Conway's Law! It's not our strengths that make us attractive to others, it's our weaknesses and vulnerabilities. In some cases that can be quite nasty, even predatory. In the general case, however, it's healthy. If you are a good illustrator and I am a good writer, we can make a better book together. However if I'm also a good illustrator, you can't work with me.

I developed this sixty-second instant coaching session: embrace your weaknesses and express them happily to others, for those are your public APIs. That is how the right people will find you and plug into to you, building relationships that make both of you happy. Don't fix what makes you interesting! It has to work both ways, I guess, you have to both accept weaknesses in yourself, and in others. We're so indoctrinated, from youth, to hide our flaws and hate them in others, that this may be hard.

Let me take that one step further. Advertising our strengths is frankly dishonest. Instead, on dating sites and CVs, we should advertise our weaknesses and needs. My name is Pieter, and I'm terrible at birthdays and names. I'm arrogant and opinionated and all my life I've obsessively developed theories of the world. I am a walking Code of Conduct violation, and perversely proud of all that. The best thing I can say about myself is that I accept all my flaws without question.

The Human Protocol Theory

One of my theories, dating back some years, is the Theory of Human Protocols. It states that humans speak native protocols which underly all higher languages. Further, that these protocols are constant across all cultures, thus biological, and heavily biased by gender and by age.

The study of communications models is one of my passions, mostly because it produces some of the best comedy of errors. There's a pattern I noticed, which annoyed me at first because I could not understand it, nor participate, and which later started to make sense, and appear more widely, as I decoded it. This pattern is very specific: two women exchanging information. Now you may respond that any two people talking are "exchanging information," and ask why I'm picking out women.

If you're a fan of wishy-washy generalizations that hide all detail, or easily offended by reverse engineering of the human mind, skip this section. If you enjoy looking beneath the surface to decode deeper reality, continue reading.

Here are some of the observations I've made, repeatedly, both first hand and by asking hundreds if not thousands of people over the years. You tell me if I'm wrong (you can mentally insert the words "generally", "often", or "mostly" before any absolute statement if it makes you happier):

  • When two women, who know each other, meet after some separation, they spend a measurable time talking to each other. The time they spend is proportional to the time of separation and perhaps their degree of closeness.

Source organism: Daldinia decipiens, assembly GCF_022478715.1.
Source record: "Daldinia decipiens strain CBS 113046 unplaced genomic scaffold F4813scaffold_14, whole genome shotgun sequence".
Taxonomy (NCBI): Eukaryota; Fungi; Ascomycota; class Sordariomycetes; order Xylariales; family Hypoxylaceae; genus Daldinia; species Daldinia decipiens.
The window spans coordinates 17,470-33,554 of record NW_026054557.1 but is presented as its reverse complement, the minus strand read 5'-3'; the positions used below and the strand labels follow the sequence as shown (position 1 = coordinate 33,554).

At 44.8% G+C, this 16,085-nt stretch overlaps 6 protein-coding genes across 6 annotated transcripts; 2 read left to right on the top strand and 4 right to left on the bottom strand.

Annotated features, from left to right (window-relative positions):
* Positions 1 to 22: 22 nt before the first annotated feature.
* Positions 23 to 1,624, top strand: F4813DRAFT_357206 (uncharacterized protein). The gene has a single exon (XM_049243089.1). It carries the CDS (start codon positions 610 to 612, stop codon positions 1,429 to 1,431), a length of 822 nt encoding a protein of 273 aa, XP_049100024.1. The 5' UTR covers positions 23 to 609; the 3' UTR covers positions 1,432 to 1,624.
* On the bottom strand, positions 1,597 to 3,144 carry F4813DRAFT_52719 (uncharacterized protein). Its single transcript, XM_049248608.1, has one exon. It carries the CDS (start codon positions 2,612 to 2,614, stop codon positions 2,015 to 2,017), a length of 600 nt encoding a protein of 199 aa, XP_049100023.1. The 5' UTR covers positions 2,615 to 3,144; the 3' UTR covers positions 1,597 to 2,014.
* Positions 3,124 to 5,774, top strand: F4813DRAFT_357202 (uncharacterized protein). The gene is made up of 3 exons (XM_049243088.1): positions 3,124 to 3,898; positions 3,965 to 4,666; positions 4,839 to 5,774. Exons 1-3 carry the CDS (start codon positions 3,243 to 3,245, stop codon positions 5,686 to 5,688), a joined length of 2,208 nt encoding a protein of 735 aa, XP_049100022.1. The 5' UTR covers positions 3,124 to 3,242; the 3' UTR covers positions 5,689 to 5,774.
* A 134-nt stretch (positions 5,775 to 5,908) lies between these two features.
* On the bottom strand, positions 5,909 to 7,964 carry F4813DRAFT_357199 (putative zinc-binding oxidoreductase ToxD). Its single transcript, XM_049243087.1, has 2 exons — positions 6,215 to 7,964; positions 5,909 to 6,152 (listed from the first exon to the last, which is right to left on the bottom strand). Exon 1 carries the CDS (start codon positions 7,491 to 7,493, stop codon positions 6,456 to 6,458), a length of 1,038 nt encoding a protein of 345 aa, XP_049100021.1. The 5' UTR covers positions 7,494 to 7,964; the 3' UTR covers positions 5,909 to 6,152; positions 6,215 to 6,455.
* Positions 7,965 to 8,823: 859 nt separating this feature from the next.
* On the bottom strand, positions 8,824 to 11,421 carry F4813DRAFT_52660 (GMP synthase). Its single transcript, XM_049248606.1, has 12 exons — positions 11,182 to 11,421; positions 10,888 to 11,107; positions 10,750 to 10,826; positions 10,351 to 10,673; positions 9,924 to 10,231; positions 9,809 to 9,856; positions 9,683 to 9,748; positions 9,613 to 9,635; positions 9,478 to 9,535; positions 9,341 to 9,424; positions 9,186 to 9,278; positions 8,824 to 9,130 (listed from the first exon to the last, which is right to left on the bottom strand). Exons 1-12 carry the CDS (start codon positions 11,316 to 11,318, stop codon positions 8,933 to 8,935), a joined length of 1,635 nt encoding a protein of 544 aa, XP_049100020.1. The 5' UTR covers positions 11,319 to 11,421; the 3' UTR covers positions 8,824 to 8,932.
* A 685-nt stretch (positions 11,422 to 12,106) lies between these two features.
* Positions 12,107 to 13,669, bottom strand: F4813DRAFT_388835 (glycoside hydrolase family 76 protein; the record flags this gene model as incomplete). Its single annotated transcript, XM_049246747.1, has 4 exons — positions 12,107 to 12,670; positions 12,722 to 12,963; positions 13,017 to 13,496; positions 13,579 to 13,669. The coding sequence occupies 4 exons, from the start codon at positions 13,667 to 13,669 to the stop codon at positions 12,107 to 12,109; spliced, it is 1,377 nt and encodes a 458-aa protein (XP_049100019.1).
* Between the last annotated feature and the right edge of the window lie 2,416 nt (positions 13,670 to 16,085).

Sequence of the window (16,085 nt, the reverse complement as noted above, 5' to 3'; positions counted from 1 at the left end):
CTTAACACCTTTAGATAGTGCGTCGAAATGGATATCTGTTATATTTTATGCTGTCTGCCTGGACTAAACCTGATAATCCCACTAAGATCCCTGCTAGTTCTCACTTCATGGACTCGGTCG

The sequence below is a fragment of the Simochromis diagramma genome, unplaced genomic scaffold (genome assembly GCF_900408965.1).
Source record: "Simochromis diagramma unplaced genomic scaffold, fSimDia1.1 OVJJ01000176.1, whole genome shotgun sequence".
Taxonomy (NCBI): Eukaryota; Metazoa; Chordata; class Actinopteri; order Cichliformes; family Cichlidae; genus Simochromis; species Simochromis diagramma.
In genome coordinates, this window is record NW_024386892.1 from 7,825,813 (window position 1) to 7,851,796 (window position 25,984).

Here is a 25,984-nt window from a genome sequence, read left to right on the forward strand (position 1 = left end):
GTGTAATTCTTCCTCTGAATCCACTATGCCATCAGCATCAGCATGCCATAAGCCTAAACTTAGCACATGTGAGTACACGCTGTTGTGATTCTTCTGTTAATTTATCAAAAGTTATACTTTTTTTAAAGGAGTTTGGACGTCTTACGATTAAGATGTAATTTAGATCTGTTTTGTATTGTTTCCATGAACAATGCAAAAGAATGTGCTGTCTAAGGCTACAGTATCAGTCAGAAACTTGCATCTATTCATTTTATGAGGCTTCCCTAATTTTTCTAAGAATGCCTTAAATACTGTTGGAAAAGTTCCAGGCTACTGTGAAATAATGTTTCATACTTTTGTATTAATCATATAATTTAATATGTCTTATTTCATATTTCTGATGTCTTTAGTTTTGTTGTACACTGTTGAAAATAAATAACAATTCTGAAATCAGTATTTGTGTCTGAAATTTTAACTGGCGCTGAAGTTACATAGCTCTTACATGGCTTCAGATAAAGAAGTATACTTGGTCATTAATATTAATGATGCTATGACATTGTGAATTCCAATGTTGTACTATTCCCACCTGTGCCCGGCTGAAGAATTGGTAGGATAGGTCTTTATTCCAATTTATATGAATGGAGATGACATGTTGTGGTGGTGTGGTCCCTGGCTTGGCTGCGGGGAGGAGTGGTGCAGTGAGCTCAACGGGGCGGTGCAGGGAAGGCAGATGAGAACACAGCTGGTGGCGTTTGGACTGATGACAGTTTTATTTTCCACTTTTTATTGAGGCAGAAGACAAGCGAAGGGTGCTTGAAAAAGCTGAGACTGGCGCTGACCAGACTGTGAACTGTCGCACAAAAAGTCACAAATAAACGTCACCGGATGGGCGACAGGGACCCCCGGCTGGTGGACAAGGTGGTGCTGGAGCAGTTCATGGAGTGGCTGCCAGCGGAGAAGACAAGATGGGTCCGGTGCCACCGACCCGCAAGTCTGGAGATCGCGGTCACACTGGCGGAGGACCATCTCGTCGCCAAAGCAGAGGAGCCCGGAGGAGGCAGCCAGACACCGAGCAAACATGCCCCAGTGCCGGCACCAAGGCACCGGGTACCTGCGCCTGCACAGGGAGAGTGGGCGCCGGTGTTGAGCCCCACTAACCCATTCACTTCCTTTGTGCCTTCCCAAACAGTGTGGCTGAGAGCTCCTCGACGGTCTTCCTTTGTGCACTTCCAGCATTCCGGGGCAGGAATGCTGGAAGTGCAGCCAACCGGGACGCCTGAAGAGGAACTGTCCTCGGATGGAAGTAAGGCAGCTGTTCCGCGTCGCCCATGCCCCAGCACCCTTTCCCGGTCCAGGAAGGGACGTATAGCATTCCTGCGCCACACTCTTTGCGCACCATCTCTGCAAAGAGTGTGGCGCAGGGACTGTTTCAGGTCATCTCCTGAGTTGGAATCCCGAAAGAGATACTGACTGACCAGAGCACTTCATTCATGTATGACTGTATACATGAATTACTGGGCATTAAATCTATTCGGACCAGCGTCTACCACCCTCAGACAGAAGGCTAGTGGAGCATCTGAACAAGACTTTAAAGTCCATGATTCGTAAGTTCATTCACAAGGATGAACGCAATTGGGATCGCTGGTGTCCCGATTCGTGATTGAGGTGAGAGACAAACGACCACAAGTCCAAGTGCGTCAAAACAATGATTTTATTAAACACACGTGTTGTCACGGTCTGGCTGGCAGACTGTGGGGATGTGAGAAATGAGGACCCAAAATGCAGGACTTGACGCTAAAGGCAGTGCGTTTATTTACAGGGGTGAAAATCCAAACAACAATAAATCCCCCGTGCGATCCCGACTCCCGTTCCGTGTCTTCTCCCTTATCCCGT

• When two men similarly meet, they perform a contact ritual — handshake, high-five, hug, embarrassed cheek peck, back slap — and a brief exchange of "everything good?" with the only acceptable response, "yeah, great, and you?" The two men will then proceed rapidly to food, drink, bitching about their women (or lack thereof), and plans of action.
  • While women — in general — seem more comfortable with a two-way dialog heavy in acknowledgments and confirmations, men seem more comfortable with a one-way broadcast with lightweight confirmations. "So we invade Greece. You good with that?" "Yeah, sure, sounds fine."
  • Women, meeting and talking, are collecting information about people and events. When a man meets another man, and then relates the meeting to his female partner, she will often ask something like, "Did you ask about X," to which the man will reply, "No," and she will then say, "Did you ask about Y then?" and he will again reply "No," leaving both of them puzzled and mildly irritated.
  • If a man interrupts — politely or rudely — two women who are in the middle of such a talk, they will both suspend the session, take care of whatever the man is talking about, and then resume their session.
  • When two women have finished such a session, they change their focus from each other to other people. I've observed three-way sessions but they are rare, and more often a third woman will drift away and focus on other people.

That's the basic data and it's consistent across culture and space and time, as far as I can see. It's not a complete data set, by far. There are clearly other cases, such as women who are more comfortable talking to men than to other women, and men who are happier talking to women than to men.

The best theory I can find to explain this is that we carry a gender-oriented set of tools, which I classify as "protocols," that interconnect with other people in specific ways. These protocols are biological, not learned. That's clear because culture has no impact on these patterns. As with all our mental tools, we can assume that they sharpen with use, and develop during key phases of our lives.

Let me caricature one of the main male protocols. It consists of one guy, usually an older male, standing up and talking loudly to others. The others listen while he tells a story. He's making promises and plans, trying to convince the group to follow him. Some of the group interrupt, asking questions to test him. So long as his story is interesting, and can't be falsified, heads nod, and if he can make a convincing argument why the whole group will profit, there's a good chance they will follow him.

"Let's all go for pizza! It's two-for-one Tuesday and I know the owner so he'll give us free drinks."

Notice the pattern: it's a one-way flow of promises and plausible data. The whole package hangs together. The speaker gets his slot, makes his case, and the audience either accepts, or rejects the whole package. There's no need for a preexisting relationship, and the outcome of a successful pizza expedition is some hierarchical karma.